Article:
I find myself returning to the question: what is music? What kind of thing is it? What conception of music do we hold?
One answer might be that music is whatever we want it to be.
But this radical subjectivism is unlikely to help in finding a basis for a music education sponsored by the state. (Or would it? What do you think?)
Another response might be that music exists as a physical object in the form of sound.
This second answer has great provenance within the academic study of music and in conceptions of music that have underpinned beliefs about music education. With this answer comes the proposal that listening is the privileged mode of musical engagement. 
Ian Cross suggests that this was the case in 19th and 20th century musicological literature as he makes a case for the re-orientation of the cognitive science of music towards thinking of music as human behaviour. And here then is a third answer.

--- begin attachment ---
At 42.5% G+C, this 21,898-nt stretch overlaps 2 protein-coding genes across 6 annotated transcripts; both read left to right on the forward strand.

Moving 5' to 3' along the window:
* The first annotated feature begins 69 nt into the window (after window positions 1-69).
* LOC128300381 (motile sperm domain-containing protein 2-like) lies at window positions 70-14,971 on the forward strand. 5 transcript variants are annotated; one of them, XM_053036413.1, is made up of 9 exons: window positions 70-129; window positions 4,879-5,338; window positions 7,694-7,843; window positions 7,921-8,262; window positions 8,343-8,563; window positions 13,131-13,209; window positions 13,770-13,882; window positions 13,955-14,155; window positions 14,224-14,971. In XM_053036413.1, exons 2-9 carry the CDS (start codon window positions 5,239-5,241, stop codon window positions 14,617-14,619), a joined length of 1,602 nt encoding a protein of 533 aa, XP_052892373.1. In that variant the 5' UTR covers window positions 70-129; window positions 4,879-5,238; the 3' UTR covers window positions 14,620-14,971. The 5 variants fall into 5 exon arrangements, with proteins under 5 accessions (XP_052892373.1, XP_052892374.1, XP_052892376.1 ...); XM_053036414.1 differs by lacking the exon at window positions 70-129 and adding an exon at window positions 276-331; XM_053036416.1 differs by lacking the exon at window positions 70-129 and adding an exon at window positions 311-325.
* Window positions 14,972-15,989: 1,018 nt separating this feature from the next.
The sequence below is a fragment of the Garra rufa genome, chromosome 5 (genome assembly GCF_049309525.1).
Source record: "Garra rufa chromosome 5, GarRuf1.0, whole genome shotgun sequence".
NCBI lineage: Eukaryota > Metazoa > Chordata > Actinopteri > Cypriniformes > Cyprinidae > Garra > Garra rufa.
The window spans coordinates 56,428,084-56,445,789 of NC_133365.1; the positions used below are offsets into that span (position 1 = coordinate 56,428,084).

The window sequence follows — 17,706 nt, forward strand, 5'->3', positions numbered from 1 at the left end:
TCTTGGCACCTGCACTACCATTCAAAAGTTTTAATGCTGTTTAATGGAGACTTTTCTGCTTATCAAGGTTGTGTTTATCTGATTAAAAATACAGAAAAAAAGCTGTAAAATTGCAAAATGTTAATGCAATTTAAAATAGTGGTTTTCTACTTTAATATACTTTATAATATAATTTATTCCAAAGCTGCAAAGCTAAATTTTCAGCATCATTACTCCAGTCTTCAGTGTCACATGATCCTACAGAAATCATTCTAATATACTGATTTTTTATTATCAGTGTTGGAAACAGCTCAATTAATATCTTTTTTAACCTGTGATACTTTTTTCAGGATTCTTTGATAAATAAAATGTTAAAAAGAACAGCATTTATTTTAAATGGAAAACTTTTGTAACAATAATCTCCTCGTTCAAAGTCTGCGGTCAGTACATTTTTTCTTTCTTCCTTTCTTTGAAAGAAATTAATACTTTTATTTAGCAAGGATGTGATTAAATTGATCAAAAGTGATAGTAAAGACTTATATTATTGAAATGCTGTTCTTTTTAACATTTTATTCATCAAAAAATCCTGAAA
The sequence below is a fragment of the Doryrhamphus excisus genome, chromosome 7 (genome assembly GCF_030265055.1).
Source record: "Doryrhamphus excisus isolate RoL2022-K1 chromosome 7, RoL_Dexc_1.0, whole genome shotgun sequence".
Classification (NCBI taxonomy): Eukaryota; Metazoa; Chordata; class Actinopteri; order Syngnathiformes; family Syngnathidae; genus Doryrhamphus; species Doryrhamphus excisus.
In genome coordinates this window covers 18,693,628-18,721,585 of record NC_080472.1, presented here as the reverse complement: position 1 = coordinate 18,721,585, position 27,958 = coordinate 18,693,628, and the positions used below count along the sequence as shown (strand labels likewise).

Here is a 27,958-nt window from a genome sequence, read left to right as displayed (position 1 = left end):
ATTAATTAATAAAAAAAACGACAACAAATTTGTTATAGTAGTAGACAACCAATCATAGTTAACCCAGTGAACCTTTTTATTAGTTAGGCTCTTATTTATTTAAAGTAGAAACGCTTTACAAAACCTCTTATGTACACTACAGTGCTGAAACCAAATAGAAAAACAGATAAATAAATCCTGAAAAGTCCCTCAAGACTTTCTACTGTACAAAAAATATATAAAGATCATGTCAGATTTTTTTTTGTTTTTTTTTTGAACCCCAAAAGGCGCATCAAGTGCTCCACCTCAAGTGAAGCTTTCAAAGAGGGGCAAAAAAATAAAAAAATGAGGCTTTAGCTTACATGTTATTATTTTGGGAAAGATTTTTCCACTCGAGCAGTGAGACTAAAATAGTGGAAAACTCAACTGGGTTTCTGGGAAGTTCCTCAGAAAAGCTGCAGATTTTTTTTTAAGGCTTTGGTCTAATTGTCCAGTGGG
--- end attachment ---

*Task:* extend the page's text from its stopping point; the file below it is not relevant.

In this way ‘… music is more than complex patterns of sound that are beautiful, expressive, and listened to because they move us … ‘ 
‘… the overwhelming weight of evidence from ethnomusicology suggests that we should conceptualise music as a medium for human interaction that is embedded in, and is efficacious in respect of, social processes.’ 
The way we conceptualise music has implications for what might be deemed to be a ‘knowledge rich’ music education. And if a key arbitrator in this is to be the authority of scholarship in music then privileging what Gary Spruce refers to as aesthetic listening to the art work as an autonomous object is no longer justified.
 See Cross, I. (2012) Cognitive Science and the Cultural Nature of Music. https://onlinelibrary.wiley.com/doi/full/10.1111/j.1756-8765.2012.01216.x
 Spruce, G. (2016) Culture, society and musical learning. In (eds) Carolyn Cooke, Keith Evans, Chris Philpott and Gary Spruce, Learning to Teach in the Secondary School. Routledge.